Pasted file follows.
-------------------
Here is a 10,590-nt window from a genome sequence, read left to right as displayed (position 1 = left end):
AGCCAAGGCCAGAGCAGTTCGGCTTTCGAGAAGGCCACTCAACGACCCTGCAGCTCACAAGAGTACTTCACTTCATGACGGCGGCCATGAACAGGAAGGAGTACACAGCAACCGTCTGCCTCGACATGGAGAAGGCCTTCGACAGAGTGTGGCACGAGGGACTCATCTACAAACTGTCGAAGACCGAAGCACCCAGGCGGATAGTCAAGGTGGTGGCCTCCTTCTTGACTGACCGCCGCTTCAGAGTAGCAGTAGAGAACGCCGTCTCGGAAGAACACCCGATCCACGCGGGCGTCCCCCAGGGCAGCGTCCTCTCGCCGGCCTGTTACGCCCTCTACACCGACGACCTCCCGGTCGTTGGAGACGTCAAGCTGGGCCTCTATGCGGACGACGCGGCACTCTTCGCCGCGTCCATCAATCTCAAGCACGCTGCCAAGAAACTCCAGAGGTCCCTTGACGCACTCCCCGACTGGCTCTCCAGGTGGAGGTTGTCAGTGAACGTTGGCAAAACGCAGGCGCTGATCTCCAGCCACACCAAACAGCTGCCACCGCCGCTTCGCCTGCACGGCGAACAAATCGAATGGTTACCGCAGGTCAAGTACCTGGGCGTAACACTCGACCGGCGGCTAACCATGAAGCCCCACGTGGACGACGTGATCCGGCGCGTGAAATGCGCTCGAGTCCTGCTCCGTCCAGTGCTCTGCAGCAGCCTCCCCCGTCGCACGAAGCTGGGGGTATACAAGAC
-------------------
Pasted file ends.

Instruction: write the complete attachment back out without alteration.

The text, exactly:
Here is a 10,590-nt window from a genome sequence, read left to right as displayed (position 1 = left end):
AGCCAAGGCCAGAGCAGTTCGGCTTTCGAGAAGGCCACTCAACGACCCTGCAGCTCACAAGAGTACTTCACTTCATGACGGCGGCCATGAACAGGAAGGAGTACACAGCAACCGTCTGCCTCGACATGGAGAAGGCCTTCGACAGAGTGTGGCACGAGGGACTCATCTACAAACTGTCGAAGACCGAAGCACCCAGGCGGATAGTCAAGGTGGTGGCCTCCTTCTTGACTGACCGCCGCTTCAGAGTAGCAGTAGAGAACGCCGTCTCGGAAGAACACCCGATCCACGCGGGCGTCCCCCAGGGCAGCGTCCTCTCGCCGGCCTGTTACGCCCTCTACACCGACGACCTCCCGGTCGTTGGAGACGTCAAGCTGGGCCTCTATGCGGACGACGCGGCACTCTTCGCCGCGTCCATCAATCTCAAGCACGCTGCCAAGAAACTCCAGAGGTCCCTTGACGCACTCCCCGACTGGCTCTCCAGGTGGAGGTTGTCAGTGAACGTTGGCAAAACGCAGGCGCTGATCTCCAGCCACACCAAACAGCTGCCACCGCCGCTTCGCCTGCACGGCGAACAAATCGAATGGTTACCGCAGGTCAAGTACCTGGGCGTAACACTCGACCGGCGGCTAACCATGAAGCCCCACGTGGACGACGTGATCCGGCGCGTGAAATGCGCTCGAGTCCTGCTCCGTCCAGTGCTCTGCAGCAGCCTCCCCCGTCGCACGAAGCTGGGGGTATACAAGAC